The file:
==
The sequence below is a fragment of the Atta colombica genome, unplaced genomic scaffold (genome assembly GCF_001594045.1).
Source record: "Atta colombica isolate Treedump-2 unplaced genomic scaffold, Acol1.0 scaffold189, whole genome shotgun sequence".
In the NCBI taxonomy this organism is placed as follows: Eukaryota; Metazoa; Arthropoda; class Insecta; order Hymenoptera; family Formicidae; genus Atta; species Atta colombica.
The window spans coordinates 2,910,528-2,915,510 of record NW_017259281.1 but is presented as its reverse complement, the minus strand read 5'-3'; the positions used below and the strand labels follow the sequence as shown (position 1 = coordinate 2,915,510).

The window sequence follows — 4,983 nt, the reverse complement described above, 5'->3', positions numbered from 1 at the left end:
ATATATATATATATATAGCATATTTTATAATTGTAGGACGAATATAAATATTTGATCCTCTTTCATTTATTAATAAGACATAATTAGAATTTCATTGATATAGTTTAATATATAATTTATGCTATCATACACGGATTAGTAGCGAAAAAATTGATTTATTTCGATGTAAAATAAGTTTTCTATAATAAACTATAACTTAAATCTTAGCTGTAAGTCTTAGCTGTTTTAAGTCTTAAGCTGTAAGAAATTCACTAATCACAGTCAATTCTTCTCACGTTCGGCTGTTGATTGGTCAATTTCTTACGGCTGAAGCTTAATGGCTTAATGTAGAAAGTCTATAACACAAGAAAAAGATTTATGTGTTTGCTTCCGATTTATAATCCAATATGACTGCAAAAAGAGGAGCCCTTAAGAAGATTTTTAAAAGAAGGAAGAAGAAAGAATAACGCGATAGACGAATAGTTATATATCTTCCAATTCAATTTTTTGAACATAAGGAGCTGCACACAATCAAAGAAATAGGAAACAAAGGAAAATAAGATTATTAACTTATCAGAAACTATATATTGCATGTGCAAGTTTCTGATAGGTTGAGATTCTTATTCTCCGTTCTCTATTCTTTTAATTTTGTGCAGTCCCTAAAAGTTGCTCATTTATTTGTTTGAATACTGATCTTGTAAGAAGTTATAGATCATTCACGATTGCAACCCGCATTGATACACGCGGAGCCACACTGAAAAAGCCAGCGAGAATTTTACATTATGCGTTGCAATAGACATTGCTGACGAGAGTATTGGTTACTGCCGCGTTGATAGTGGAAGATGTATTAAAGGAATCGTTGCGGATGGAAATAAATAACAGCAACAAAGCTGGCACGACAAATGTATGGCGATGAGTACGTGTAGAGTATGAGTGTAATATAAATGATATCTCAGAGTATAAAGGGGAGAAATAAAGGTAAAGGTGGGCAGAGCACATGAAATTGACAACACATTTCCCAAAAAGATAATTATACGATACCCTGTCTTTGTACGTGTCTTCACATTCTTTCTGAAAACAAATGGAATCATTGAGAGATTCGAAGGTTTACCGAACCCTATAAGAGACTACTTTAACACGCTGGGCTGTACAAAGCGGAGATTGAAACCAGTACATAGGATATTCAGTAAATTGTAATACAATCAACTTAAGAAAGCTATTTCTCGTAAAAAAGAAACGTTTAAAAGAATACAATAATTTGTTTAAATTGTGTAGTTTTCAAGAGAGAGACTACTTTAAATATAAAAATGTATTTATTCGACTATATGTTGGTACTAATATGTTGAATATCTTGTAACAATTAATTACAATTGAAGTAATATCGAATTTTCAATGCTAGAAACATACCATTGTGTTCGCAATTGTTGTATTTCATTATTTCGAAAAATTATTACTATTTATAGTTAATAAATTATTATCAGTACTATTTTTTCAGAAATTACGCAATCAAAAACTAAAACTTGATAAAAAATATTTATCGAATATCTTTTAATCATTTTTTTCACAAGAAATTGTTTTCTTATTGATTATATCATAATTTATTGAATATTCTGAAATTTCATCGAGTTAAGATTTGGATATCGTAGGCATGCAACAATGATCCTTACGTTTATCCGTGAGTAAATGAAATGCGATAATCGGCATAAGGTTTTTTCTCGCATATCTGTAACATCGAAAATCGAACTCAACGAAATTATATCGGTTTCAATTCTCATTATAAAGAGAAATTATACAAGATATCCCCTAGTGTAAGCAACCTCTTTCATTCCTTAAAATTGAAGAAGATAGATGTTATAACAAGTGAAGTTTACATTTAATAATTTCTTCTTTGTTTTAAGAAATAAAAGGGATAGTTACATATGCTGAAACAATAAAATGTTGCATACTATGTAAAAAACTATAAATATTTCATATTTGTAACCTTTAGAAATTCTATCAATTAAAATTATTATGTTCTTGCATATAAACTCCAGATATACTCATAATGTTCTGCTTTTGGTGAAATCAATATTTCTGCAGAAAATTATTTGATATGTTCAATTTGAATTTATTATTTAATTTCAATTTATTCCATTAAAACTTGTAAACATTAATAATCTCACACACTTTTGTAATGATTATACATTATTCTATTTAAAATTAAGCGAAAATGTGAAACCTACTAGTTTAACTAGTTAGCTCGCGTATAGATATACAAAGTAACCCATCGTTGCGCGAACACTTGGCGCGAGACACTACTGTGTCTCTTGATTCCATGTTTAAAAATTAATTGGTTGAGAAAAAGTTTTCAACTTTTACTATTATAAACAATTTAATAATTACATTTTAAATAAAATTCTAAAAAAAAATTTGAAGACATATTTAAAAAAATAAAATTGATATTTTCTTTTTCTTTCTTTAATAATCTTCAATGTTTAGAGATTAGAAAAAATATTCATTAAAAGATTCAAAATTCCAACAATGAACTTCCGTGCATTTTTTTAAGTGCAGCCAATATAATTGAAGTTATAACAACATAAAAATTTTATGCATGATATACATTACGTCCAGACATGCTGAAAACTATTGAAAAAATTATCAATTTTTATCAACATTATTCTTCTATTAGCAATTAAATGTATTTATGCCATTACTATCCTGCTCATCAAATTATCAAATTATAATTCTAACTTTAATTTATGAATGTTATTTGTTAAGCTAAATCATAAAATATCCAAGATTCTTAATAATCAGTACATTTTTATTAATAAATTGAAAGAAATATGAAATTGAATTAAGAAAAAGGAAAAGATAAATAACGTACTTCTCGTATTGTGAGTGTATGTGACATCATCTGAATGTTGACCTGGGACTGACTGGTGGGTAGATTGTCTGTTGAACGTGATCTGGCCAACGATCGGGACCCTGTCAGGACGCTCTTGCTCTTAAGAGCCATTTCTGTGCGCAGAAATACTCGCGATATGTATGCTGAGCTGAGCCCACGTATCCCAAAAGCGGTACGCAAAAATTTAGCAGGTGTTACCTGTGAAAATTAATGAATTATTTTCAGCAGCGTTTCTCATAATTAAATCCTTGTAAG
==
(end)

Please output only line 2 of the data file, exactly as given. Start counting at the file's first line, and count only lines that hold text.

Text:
Source record: "Atta colombica isolate Treedump-2 unplaced genomic scaffold, Acol1.0 scaffold189, whole genome shotgun sequence".